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Cramer: Avoid This Exercise in Futility

If you're looking for investment ideas, you may be tempted to parse the business pages. But Jim Cramer says that's usually an exercise in futility.

Rarely does he get good ideas that way.

"There's a simple reason. Everyone reads them. So there's nothing new. If everyone has the same information at the same time what's your advantage?" said the Mad Money host.

But that doesn't mean Cramer avoids reading the newspaper – in fact, quite the opposite.

He says his best ideas come from reading the paper – "however they come from the other sections of the paper, the ones that aren't supposed to have investment suggestions or certainly don't try to make them evident because the reporters aren't business writers," he added.

That's exactly what happened this past week-end.


The investment information came out of a New York Times story that detailed sad events involving a nurse who was tricked into revealing details about Kate Middleton's pregnancy by a pair of shock-jock radio personalities.

In addition to the current developments, the article also talked about other ways in which the media had attempted to penetrate the very private lives of the British royals – in the past.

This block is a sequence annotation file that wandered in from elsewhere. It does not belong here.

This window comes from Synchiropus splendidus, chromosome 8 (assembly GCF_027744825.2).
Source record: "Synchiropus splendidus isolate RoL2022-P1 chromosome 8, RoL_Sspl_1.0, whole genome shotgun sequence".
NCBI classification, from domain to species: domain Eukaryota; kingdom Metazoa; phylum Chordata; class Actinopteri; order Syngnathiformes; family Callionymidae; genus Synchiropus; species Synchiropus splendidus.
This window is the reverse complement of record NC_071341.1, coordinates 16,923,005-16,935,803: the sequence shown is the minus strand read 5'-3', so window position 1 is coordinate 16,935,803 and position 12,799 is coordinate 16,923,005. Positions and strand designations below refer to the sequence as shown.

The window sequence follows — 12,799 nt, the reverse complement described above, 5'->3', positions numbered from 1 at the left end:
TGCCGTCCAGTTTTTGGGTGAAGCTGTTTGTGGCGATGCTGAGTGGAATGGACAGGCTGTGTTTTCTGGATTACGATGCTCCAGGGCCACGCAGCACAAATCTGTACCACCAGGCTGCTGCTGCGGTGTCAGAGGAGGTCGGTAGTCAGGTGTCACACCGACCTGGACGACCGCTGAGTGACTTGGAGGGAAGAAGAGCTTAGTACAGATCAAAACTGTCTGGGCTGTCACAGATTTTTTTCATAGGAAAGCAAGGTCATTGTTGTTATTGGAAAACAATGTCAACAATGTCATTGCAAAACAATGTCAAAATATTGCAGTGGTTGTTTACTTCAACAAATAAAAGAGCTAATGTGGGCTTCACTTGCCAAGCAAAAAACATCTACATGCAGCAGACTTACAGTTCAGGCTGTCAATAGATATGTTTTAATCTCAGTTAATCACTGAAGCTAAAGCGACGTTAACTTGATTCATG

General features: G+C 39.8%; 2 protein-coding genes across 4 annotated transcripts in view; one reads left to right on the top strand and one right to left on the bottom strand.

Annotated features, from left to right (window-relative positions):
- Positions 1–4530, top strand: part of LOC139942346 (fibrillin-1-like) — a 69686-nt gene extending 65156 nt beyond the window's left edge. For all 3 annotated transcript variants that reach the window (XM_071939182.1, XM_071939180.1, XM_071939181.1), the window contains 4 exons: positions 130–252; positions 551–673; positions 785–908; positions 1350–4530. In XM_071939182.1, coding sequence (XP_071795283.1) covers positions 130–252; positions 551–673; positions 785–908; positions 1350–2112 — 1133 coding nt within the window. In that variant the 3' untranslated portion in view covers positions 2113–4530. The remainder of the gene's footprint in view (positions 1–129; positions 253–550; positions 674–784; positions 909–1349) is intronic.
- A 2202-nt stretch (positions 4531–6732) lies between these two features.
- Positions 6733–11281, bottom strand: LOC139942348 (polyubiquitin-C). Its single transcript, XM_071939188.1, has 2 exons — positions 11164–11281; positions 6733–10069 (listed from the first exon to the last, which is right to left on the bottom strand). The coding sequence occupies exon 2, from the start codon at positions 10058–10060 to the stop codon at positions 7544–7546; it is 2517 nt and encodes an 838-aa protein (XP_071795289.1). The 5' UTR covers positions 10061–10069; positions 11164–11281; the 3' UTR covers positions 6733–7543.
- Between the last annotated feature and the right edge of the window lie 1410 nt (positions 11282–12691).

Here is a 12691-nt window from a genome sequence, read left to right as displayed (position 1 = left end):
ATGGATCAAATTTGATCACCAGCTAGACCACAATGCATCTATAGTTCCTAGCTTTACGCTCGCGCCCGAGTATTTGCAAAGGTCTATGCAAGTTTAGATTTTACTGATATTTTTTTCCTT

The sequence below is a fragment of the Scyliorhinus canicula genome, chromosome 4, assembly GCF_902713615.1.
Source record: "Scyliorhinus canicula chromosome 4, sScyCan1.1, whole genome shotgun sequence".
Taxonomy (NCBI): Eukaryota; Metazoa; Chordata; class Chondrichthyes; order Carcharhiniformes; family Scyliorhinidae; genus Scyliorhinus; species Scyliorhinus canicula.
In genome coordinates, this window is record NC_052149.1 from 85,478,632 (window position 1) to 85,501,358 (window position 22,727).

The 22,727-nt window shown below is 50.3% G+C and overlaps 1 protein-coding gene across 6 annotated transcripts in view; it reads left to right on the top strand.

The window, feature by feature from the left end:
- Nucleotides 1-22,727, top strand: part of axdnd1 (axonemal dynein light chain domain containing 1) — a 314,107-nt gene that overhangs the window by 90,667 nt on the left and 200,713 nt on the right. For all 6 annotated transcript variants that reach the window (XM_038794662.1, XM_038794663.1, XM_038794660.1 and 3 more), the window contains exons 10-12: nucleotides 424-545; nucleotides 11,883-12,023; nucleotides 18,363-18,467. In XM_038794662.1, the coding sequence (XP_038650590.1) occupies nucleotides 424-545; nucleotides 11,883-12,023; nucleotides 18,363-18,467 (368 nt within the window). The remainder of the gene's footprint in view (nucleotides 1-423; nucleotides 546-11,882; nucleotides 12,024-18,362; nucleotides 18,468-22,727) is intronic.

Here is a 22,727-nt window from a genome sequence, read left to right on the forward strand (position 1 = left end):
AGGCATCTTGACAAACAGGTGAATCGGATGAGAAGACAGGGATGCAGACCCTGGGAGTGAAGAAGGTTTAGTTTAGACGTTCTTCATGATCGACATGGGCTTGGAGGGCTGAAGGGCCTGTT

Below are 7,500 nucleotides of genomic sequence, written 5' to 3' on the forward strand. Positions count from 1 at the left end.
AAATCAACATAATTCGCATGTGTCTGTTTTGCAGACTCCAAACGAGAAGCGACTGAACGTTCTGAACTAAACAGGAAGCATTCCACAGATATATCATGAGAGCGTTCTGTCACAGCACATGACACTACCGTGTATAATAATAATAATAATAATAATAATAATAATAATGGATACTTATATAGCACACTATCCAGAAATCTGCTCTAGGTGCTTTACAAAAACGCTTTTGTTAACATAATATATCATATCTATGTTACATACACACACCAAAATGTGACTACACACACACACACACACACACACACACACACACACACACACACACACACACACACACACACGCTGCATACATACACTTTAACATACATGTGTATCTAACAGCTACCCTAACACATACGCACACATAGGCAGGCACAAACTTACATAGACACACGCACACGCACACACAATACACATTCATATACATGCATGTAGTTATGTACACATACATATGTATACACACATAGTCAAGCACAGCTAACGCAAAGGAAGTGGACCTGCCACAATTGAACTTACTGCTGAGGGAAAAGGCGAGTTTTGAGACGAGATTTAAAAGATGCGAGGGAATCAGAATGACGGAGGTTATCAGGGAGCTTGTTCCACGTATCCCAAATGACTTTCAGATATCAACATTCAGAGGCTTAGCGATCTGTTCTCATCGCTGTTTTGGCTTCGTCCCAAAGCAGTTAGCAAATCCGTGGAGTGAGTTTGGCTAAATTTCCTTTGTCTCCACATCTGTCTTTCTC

The information Jim Cramer found so compelling was contained in the following sentence.

"Four years earlier The Daily Mirror published a series of photographs of inside Buckingham Palace, showing that the Queen's cereal was brought to the table in Tupperware containers."

The takeaway from that sentence is a big one – according to Cramer.

Read the entire article - New York Times: Prank Call Seeking Royal Family Secrets Takes Horrifying Turn

"Someone, somehow sold the Royals Tupperware containers!"

Cramer said for investors – the tidbit should serve as a reminder that the product has wide appeal – across almost all economic levels. "Clearly, it resonates with the most prestigious customer in the world – the Royal family."

Tupperware is part of daily life in England – for the royals – and for millions in Britain's middle class.

In fact, that appears to be the case all around the world.

That's the case, "in Latin America, where women feel empowered to start their own businesses and augment the salaries of their husbands or strike out to get rich themselves," said Cramer.

Also in Asia.

"Indonesia has become its best market, as part of the 66% of sales that is Emerging markets," Cramer added. "India's up 50%."

And there are other things to like about Tupperware.

Cramer added the company has an amazing balance sheet and the company spews cash.

During an interview with the CEO, Cramer asked if he would return capital to shareholders in the form of a special dividend, he responded by saying that the board's pondering just such an action.

Of course none of this should detract from the tragedy in England – it appears the nurse was so distraught by the trickery, she took her own life. The story is horrible.

But sometimes ideas come from unexpected places.

Read More: Cramer's Plays on Housing Rebound

Call Cramer: 1-800-743-CNBC

Questions for Cramer? madmoney@cnbc.com

Questions, comments, suggestions for the "Mad Money" website? madcap@cnbc.com

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